Among the oldest composition types that Komitas documented was the tagh, which has a history that extends back to the Fourth Century. Tagh compositions are the work of generations of poet-musicians who have been compared to the troubadours of medieval Western Europe. The gusan is the folkloric tradition of recounting the deeds of heroes from the near and ancient past and has a fixed repertoire, mode, and melodic pattern. Tagh has grown and become more sophisticated in many of its forms and motifs. In the modern concert setting, tagh expands in scale and approach - genuine classical artists take the structure in hand freely and dynamically, yet respectfully. This centuries-long development of musical expression that remains distinctly Armenian in character is a testament to this country's cultural heritage. There have been times when that heritage was obscured, but it has never been lost.

The taghs restored by Komitas are often presented on the Duduk, a double-reeded instrument dating back to Before the Common Era. It is occasionally likened to the oboe, although its range is only one octave. Within the Duduk's one octave lives a plethora of possibilities, as its dynamics are controlled by constantly adjusting lips and fingers. The double reed is highly pliable, creating an almost-human sigh. The wooden body is about 13-14 inches long, with nine holes that have no valves or finger pads. The simple mechanics of the Duduk allow the qualities of its natural materials and the touch of the artist to shine through.

This nation's citizens, so steadfast in the love of their land, take great delight in the fact that their local trees, and local reeds, are part of what makes the Duduk sound the way it does. The cane used to make the Duduk reed grows plentifully along the Arax River. The body of the instrument is hand-bored and polished apricot wood from their hilly groves. Many consider the Duduk to be the instrument that most touchingly expresses the bittersweet emotions of Armenian life. Other traditional instruments can be traced back to precursors from the Arabic world, but the Duduk is historically local. In the hearts of the Armenian people, the roots of the apricot tree run deep.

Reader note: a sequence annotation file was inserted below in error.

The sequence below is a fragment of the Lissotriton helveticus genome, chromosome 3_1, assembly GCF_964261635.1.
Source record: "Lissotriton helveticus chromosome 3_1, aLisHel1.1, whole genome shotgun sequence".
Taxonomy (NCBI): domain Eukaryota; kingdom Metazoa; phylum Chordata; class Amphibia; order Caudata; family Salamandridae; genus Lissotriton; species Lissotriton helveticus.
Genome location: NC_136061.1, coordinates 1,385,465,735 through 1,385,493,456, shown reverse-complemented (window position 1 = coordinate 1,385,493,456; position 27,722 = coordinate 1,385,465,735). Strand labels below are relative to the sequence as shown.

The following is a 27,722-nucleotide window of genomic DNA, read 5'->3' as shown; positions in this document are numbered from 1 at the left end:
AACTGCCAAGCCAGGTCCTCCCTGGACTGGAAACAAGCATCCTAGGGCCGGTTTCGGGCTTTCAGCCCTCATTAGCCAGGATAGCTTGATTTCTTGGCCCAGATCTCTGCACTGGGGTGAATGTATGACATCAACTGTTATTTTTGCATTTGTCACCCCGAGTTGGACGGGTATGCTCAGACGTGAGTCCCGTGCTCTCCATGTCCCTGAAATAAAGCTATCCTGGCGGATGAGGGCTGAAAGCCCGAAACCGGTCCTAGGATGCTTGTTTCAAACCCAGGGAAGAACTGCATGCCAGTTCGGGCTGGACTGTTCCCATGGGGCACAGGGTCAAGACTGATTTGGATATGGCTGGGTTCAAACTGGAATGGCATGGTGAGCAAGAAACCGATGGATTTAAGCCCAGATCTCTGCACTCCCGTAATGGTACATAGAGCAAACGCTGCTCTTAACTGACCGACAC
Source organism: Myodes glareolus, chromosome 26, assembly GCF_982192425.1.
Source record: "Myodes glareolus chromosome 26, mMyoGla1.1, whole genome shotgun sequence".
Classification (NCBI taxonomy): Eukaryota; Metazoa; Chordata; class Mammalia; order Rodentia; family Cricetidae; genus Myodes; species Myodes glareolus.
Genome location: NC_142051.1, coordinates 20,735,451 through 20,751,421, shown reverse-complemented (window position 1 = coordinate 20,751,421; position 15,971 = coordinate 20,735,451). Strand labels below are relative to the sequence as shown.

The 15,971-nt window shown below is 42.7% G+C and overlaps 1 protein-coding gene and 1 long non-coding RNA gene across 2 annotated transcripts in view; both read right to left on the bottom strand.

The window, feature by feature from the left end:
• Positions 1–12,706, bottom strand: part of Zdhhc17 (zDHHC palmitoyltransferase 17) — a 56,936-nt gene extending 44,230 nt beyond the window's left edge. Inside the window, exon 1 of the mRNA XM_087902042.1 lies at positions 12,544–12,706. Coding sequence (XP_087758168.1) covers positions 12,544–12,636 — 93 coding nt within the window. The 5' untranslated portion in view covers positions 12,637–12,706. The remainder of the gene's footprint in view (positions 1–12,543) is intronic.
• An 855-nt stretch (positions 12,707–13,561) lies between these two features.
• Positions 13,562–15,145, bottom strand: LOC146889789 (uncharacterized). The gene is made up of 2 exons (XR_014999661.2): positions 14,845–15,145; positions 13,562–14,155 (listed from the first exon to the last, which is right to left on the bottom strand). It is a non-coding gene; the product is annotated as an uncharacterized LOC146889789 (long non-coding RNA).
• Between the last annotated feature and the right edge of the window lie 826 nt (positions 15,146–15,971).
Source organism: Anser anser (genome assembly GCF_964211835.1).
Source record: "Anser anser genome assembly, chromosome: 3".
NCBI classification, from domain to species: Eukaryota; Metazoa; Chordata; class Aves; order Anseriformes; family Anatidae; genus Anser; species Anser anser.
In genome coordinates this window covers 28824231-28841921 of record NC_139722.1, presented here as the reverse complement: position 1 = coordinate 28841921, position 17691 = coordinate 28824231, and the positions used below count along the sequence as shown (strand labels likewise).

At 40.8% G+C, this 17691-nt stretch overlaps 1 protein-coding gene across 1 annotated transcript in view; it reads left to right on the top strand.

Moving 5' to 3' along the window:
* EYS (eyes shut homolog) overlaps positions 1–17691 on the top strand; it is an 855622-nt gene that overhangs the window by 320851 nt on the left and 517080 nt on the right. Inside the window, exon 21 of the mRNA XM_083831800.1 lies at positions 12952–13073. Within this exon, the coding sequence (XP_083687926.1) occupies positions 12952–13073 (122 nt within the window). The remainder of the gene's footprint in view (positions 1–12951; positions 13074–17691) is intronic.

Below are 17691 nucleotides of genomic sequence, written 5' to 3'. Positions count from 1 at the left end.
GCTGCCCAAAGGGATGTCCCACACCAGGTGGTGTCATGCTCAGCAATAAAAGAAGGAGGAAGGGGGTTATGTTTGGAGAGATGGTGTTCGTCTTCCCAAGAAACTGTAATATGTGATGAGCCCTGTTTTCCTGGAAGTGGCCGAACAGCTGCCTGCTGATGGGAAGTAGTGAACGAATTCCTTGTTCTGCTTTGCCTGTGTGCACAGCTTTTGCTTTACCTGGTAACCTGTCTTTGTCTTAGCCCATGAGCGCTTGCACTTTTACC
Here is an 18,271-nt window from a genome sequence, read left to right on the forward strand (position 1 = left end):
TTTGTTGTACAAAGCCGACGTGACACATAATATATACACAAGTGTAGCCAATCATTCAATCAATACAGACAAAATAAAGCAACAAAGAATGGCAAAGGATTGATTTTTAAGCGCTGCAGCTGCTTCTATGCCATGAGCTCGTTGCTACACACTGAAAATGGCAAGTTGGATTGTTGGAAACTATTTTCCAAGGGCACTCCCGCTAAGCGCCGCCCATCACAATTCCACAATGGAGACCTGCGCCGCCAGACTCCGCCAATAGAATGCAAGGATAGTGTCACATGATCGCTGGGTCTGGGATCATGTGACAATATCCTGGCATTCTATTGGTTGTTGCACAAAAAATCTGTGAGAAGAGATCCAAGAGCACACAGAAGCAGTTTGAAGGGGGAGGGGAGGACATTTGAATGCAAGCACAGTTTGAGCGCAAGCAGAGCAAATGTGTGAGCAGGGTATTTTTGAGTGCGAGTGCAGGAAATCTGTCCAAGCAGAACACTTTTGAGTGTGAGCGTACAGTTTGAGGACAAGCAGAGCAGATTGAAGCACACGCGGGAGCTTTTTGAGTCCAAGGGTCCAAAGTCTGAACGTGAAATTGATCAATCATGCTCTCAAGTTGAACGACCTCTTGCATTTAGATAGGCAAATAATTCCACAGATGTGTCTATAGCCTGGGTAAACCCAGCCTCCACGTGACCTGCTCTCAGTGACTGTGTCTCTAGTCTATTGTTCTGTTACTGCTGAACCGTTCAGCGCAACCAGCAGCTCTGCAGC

Armen Stepanyan was born in Yerevan to an entire family of accomplished musicians and teachers. He was never forced to follow the family vocation - he came to music by following his own heart. As a young man, he began his musical study in the piano department of the Haykanush Danieylyan School of Music.

As rewarding as he found the piano, Armen longed to discover more about music than the standard classical canon of Western Europe. Ten years after joining the Danieylyan School, Armen made a choice that helped usher in a new generation of traditional Armenian music. He entered the prestigious Komitas State Conservatory, specializing on the Duduk; he was a student under the tutelage of the undisputed virtuoso of the Duduk, Djivan Gasparyan.

After studying with Gasparyan and graduating with honors, Armen completed his master's degree in Armenian music. As of today, Armen has been performing for many years for audiences worldwide, and is considered one of the foremost interpreters of Komitas' music. Armen is also teaching in the folk instrument department of the Komitas State Conservatory; he is now creating his own legacy, side by side with his mentor.